We also decided to work with one dialogue from now on?
Klaas: "Correct: the same dialogue for all our food distribution centres that supply food products to he stores of Colruyt, OKay, Retail Partners Colruyt Group (Spar, Alvo, free customers) and Colruyt Prix Qualité. That option also offers the necessary flexibility: co-workers can for example easily start working in another distribution centre.
When our wish list was clear we drew up a roll-out plan together with our suppliers Honeywell and CaptureTech. We keep the whole application running ourselves with three servers that operate with a load balancer. That is quite unique, but also necessary because so many people work with it. Per shift, 1,200 order-pickers can work with this voice technology, in total we talk about 8,000 co-workers with each their own headset.”
Isabel: "That we opted for one solution also has advantages for the support co-workers: they have to know only one technology and one logic or dialogue."
The roll-out was executed in phases?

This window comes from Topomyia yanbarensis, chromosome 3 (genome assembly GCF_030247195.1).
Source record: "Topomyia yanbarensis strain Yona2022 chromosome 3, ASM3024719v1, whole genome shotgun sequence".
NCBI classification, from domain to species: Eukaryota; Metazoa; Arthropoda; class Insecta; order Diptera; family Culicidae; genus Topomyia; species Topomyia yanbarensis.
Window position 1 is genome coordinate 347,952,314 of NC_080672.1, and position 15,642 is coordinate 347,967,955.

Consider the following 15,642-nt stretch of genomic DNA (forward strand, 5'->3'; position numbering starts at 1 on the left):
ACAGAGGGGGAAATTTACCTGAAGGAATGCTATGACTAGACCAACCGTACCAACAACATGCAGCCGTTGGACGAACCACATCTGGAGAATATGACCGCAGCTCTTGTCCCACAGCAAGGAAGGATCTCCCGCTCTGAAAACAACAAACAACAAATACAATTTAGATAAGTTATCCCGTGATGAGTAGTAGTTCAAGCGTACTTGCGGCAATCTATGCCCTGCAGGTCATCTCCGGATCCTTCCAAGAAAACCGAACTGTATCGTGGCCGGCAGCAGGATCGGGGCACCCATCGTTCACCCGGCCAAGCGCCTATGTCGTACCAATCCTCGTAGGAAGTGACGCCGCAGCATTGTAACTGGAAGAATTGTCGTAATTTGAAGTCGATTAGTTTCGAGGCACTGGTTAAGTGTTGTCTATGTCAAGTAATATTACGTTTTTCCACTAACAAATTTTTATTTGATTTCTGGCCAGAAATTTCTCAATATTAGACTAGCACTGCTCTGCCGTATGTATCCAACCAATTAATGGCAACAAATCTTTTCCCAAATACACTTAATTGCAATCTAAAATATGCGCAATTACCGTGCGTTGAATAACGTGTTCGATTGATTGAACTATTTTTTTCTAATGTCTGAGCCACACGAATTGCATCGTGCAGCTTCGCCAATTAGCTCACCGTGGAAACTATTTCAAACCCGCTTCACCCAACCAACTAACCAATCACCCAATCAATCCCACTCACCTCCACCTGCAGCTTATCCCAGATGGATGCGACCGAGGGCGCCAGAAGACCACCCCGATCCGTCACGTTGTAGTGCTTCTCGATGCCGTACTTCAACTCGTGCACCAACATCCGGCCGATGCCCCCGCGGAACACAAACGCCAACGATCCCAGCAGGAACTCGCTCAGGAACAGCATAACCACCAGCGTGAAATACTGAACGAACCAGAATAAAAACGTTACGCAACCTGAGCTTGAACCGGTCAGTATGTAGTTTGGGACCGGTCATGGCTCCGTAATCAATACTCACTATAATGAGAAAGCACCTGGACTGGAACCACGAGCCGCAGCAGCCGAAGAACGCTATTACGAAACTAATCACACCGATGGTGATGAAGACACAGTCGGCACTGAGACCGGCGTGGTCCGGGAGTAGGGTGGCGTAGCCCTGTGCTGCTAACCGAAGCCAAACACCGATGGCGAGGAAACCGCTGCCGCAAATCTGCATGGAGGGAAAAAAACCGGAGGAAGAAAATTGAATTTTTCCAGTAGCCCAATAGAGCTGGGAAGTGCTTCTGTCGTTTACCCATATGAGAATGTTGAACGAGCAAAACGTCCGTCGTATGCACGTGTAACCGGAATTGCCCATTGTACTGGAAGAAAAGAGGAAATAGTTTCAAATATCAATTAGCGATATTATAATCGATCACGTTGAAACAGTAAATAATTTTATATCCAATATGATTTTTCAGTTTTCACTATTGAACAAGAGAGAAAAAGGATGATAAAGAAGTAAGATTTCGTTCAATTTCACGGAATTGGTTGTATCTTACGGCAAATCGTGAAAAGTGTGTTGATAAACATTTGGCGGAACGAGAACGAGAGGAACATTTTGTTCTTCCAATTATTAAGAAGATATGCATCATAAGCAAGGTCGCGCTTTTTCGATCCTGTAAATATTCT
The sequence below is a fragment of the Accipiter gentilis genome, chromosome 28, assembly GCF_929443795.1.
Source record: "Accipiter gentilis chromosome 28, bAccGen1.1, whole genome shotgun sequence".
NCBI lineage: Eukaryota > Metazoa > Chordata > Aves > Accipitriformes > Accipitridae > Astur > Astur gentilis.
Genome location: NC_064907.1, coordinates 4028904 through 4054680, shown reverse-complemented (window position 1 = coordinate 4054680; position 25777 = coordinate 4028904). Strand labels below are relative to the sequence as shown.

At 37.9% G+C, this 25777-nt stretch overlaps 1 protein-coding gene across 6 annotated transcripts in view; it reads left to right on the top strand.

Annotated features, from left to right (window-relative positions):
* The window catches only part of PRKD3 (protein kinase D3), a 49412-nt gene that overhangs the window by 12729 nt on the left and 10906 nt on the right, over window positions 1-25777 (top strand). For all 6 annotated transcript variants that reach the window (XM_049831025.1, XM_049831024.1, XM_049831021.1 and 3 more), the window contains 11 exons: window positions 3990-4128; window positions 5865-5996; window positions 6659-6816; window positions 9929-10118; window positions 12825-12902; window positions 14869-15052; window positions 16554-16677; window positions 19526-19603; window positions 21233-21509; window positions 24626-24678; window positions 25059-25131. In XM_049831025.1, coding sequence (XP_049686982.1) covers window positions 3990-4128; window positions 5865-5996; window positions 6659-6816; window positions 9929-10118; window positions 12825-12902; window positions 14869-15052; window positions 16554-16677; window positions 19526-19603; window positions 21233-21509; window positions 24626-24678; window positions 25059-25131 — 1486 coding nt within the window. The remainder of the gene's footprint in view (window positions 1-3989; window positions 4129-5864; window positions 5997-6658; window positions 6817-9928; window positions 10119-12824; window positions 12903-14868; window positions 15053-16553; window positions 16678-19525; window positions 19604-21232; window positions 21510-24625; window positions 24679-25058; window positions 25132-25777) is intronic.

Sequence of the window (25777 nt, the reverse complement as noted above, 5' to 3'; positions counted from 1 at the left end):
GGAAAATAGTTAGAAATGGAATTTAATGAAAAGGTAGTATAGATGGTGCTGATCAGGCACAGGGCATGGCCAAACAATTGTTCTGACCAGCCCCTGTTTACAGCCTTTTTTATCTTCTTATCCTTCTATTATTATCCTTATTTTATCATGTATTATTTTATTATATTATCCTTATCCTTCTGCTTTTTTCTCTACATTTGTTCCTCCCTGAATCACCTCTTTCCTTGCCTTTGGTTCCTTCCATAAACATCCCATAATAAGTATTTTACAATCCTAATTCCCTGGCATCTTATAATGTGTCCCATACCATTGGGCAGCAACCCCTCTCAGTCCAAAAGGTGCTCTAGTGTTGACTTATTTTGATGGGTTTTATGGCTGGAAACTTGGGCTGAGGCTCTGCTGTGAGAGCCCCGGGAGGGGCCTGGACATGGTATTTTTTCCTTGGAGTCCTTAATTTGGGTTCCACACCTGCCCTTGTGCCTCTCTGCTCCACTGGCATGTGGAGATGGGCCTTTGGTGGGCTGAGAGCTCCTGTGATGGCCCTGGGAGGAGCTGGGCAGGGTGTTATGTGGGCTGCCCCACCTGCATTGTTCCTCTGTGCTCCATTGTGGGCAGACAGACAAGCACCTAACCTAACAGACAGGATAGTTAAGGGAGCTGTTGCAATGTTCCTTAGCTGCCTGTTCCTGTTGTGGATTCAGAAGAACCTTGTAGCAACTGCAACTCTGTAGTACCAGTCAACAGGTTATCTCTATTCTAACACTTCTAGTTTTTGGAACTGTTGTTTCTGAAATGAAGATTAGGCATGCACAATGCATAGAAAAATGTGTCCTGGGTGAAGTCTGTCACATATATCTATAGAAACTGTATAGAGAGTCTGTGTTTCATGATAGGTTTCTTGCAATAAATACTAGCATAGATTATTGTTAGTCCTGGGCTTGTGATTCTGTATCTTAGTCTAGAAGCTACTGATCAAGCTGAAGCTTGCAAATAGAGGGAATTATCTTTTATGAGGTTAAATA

Klaas: "A lot of novelties came our way and our distribution centres had to stay operational. In September 2021, our distribution centre in Ghislenghien came first, partly under pressure of the new track & trace legislation on tobacco. Those tobacco goods are scanned with a blue-tooth finger scanner that communicates with the voice-picking device.
In October of this year we finishedt he roll-out with the distribution centres of Colruyt Prix Qualité and Retail Partners Colruyt Group (RPCG). RPCG mainly delivers to independent Spar and Alvo stores. Especially for them, we integrated a specific activity into our dialogue, the 'exact weight' picking, because the RPCG stores want to know the exact weight of some articles. For this activity, we also work with the same finger scanner that communicates with our voice dialogue."
What was your role as a project manager, Isabel?